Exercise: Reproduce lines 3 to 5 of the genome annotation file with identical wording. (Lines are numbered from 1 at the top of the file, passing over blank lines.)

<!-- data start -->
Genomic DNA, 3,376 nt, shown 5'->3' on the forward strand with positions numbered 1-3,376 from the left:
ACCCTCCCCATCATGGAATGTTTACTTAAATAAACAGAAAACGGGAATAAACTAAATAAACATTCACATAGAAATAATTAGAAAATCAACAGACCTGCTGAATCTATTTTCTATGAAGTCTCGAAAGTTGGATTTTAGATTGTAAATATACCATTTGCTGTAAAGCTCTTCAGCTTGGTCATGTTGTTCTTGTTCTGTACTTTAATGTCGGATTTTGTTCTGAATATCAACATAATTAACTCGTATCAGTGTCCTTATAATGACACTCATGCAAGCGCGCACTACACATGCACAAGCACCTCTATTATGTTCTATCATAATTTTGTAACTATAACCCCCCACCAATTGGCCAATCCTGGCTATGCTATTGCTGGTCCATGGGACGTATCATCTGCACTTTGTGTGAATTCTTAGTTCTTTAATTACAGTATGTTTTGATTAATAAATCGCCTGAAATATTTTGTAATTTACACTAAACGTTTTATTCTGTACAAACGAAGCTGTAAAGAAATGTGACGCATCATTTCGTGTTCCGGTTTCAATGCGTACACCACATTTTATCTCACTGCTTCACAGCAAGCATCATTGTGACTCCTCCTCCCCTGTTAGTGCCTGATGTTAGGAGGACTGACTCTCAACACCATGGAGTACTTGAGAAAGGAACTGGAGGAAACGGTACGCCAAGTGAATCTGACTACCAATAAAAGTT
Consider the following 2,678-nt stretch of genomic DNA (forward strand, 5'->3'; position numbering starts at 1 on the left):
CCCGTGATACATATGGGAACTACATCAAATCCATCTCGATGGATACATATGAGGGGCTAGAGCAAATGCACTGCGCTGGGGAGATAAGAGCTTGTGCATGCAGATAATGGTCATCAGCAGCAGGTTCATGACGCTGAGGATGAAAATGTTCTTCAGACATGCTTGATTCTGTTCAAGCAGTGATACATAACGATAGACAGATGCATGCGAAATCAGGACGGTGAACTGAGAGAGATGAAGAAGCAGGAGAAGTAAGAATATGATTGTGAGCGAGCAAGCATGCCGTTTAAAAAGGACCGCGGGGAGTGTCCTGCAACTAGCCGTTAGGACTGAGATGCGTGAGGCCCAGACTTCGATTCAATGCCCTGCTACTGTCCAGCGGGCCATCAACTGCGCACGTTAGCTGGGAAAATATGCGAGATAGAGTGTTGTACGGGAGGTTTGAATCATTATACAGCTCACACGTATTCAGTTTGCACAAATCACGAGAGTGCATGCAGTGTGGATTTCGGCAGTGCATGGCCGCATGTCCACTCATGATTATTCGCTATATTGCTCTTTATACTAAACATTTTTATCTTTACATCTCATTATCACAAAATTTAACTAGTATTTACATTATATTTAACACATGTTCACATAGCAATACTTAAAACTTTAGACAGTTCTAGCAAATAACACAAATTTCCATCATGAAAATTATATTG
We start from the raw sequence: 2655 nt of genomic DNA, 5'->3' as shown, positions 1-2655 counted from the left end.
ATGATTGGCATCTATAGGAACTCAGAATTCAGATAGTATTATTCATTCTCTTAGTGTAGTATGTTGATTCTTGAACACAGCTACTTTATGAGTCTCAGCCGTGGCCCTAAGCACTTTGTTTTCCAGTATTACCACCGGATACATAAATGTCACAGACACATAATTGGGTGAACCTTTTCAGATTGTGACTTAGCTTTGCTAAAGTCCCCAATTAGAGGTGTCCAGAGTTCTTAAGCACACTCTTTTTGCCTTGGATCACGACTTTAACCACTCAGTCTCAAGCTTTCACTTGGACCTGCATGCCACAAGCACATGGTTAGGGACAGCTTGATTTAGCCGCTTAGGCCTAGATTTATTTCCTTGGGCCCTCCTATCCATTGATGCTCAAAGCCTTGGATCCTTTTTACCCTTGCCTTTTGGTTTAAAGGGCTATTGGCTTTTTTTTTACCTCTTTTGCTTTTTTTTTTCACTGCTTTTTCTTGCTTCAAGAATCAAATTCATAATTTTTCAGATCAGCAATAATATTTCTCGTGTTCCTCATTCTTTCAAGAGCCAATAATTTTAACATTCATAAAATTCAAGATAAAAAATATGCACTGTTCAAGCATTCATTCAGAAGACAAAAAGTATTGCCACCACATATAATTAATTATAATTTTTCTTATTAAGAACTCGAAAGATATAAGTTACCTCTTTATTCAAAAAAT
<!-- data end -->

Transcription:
Consider the following 2,678-nt stretch of genomic DNA (forward strand, 5'->3'; position numbering starts at 1 on the left):
CCCGTGATACATATGGGAACTACATCAAATCCATCTCGATGGATACATATGAGGGGCTAGAGCAAATGCACTGCGCTGGGGAGATAAGAGCTTGTGCATGCAGATAATGGTCATCAGCAGCAGGTTCATGACGCTGAGGATGAAAATGTTCTTCAGACATGCTTGATTCTGTTCAAGCAGTGATACATAACGATAGACAGATGCATGCGAAATCAGGACGGTGAACTGAGAGAGATGAAGAAGCAGGAGAAGTAAGAATATGATTGTGAGCGAGCAAGCATGCCGTTTAAAAAGGACCGCGGGGAGTGTCCTGCAACTAGCCGTTAGGACTGAGATGCGTGAGGCCCAGACTTCGATTCAATGCCCTGCTACTGTCCAGCGGGCCATCAACTGCGCACGTTAGCTGGGAAAATATGCGAGATAGAGTGTTGTACGGGAGGTTTGAATCATTATACAGCTCACACGTATTCAGTTTGCACAAATCACGAGAGTGCATGCAGTGTGGATTTCGGCAGTGCATGGCCGCATGTCCACTCATGATTATTCGCTATATTGCTCTTTATACTAAACATTTTTATCTTTACATCTCATTATCACAAAATTTAACTAGTATTTACATTATATTTAACACATGTTCACATAGCAATACTTAAAACTTTAGACAGTTCTAGCAAATAACACAAATTTCCATCATGAAAATTATATTG
We start from the raw sequence: 2655 nt of genomic DNA, 5'->3' as shown, positions 1-2655 counted from the left end.